Self-released :: 2009 :: download mixtape

Let's take The Burrprint (the Movie 3D) as an example. Released in October 2009, it was the third installment of The Movie series, the Atlanta rapper had started one year before with DJ Drama's assistance. It was, also, the third edition of a series of six mixtapes, Gucci Mane had released in the half-year when he wasn't imprisoned. And one year later, in 2010, it would have its own sequel, The Burrrprint 2 HD. As expected, it delivered the usual recipe, the one popularized by the trap music master from Atlanta: some sexist and materialistic kind of rap, with lyrics bordering the absurd, delivered with an indolent and metronomic flow, on synthetic melodies, with a strong taste for humoristic punchlines and catchy tunes.

This new demonstration of Gucci Mane's style, though, benefited from a special reception. Never before, indeed, had he come so close to recognition, and to mainstream acceptance. The rapper, who had recently joined Warner Music, was in his crossover year. 2009, also, coincided with the launch of his 1017 Brick Squad, and some of his protégés, like Waka Flocka Flame and OJ da Juiceman, featured on The Burrprint (the Movie 3D), a mixtape many consider as one of his very best.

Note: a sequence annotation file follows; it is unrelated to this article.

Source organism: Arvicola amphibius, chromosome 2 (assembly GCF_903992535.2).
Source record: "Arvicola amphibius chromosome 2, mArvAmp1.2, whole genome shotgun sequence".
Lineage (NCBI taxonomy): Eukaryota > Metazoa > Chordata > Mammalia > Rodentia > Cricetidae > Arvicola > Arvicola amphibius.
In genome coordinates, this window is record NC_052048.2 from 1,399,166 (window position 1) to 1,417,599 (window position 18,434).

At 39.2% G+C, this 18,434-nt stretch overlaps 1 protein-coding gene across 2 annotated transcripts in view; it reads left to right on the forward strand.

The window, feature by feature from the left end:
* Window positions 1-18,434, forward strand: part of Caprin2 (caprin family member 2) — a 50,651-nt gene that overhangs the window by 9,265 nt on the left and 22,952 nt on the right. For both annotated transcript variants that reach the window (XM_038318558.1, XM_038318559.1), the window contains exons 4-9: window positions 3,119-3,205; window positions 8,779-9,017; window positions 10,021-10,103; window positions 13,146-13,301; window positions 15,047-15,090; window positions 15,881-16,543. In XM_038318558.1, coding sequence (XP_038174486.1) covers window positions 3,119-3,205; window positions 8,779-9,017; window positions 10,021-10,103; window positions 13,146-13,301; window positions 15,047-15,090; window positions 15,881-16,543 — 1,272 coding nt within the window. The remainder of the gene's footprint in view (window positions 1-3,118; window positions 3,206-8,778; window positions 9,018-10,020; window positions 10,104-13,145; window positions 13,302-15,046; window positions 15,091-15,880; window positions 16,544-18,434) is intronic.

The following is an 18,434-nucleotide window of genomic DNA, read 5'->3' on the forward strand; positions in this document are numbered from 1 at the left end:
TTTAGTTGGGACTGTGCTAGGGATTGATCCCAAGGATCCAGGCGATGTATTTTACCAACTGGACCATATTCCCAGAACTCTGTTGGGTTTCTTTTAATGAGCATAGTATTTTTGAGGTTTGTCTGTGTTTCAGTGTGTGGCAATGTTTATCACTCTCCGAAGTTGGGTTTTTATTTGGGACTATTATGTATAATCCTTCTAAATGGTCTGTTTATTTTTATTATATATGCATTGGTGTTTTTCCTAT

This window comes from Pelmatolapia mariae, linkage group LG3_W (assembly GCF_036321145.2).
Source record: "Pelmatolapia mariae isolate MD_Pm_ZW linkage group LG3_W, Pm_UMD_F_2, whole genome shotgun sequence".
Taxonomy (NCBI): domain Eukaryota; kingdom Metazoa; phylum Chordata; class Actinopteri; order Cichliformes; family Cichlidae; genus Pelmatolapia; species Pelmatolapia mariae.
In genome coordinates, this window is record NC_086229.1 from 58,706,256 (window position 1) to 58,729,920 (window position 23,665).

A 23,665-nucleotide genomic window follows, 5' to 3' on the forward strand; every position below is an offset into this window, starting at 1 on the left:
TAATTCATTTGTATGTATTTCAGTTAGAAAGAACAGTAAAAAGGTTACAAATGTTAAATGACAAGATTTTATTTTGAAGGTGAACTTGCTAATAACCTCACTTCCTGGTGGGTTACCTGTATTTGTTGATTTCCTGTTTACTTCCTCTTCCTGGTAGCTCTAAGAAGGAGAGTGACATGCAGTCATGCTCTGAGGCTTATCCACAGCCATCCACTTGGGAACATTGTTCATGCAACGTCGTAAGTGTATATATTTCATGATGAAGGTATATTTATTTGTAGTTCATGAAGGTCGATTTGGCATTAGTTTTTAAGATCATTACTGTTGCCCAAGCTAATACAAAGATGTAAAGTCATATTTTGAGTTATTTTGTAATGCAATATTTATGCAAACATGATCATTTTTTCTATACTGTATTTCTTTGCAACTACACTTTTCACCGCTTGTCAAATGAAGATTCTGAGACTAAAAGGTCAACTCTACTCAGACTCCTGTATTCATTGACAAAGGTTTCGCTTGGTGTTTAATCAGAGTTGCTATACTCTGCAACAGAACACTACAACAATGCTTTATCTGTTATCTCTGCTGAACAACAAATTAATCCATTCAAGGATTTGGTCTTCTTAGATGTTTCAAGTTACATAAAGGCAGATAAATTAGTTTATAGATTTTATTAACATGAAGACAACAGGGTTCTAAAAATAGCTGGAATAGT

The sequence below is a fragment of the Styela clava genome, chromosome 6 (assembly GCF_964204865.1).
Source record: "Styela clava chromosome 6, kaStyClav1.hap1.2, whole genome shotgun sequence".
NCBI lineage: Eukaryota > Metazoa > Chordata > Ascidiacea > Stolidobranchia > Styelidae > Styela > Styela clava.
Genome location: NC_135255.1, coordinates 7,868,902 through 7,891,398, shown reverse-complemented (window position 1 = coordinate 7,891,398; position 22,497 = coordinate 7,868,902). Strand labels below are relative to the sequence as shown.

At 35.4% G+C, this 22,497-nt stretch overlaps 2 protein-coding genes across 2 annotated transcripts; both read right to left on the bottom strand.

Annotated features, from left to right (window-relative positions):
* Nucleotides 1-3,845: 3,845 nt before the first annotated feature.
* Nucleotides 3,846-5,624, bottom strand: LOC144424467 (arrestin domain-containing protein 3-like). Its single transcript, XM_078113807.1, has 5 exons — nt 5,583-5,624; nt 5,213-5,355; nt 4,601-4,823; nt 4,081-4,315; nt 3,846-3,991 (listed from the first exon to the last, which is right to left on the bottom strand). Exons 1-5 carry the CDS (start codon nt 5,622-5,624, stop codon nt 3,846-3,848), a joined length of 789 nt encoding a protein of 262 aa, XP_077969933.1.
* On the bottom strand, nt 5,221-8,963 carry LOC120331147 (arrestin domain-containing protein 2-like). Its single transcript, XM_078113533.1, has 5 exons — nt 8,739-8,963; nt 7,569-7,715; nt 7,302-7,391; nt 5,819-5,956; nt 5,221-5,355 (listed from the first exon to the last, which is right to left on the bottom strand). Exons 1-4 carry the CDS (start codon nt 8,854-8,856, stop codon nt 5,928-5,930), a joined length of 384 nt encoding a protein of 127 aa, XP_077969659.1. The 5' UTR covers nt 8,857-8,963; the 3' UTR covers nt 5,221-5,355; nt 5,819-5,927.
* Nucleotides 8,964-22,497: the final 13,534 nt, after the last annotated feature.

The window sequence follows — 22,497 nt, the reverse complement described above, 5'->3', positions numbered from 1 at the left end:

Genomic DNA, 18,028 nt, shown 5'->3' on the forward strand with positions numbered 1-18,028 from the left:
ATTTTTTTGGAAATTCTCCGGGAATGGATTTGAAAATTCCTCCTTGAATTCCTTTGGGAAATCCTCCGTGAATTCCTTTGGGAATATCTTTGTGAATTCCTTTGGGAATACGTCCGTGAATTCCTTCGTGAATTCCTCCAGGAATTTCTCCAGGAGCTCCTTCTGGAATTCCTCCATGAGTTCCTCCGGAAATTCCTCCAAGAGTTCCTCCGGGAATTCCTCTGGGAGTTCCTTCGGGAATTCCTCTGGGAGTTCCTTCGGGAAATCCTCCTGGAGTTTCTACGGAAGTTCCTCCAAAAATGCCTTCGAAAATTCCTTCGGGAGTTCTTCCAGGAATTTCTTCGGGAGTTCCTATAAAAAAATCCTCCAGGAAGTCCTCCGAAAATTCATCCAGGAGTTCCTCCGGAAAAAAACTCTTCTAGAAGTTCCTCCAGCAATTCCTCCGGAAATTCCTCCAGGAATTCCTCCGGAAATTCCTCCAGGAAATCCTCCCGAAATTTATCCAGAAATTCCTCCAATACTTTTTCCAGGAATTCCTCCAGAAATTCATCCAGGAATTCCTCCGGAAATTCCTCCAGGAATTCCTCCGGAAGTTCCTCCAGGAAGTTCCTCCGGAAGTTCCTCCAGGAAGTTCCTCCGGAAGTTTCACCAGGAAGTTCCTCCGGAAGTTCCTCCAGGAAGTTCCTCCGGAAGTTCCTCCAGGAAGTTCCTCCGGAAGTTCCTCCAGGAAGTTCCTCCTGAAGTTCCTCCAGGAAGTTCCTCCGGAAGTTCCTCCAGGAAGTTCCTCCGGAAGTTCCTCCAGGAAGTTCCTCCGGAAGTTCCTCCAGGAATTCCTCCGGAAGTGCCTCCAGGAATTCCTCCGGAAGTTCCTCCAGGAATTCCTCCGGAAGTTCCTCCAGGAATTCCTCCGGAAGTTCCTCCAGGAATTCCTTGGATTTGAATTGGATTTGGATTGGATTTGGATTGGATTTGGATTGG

Ranking Gucci Mane's projects was never an easy job. And 2009 was so great a year for him, that honoring one project over the others would be adventurous. That mixtape, though, had definitely some key assets. The wacky ego-trip on "Dope Boys", the wealthy anthem "Yelp I Got Alot of That", the Shawty Redd-assisted "Foreign", and the trumpeting "Flexin", a posse cut with his Brick Squad crew, are some of them. Overall, with its first-class beats from Drumma Boy and Zaytoven, the entire mixtape was pleasant, up through the R&B quirk on "More".

On one skit there, Gucci Mane took a dig at the guy who, by then, was the uncontested emperor of hip-hop: "first question: Jay-Z is the greatest rapper alive? Survey says: that's a lie". This looked like some ordinary bragging, for the rapper. And though, he was perfectly right. At a time when the New-Yorker was at the top of his fame, Gucci Mane, with his mixtapes, invented the future. One represented an old legacy, New-York's nineties classic hip-hop, while the other laid the foundations of the next rap decade. For that reason, what's to be remembered from the year 2009 is certainly not The Blueprint 3. It is The Burrprint, definitely.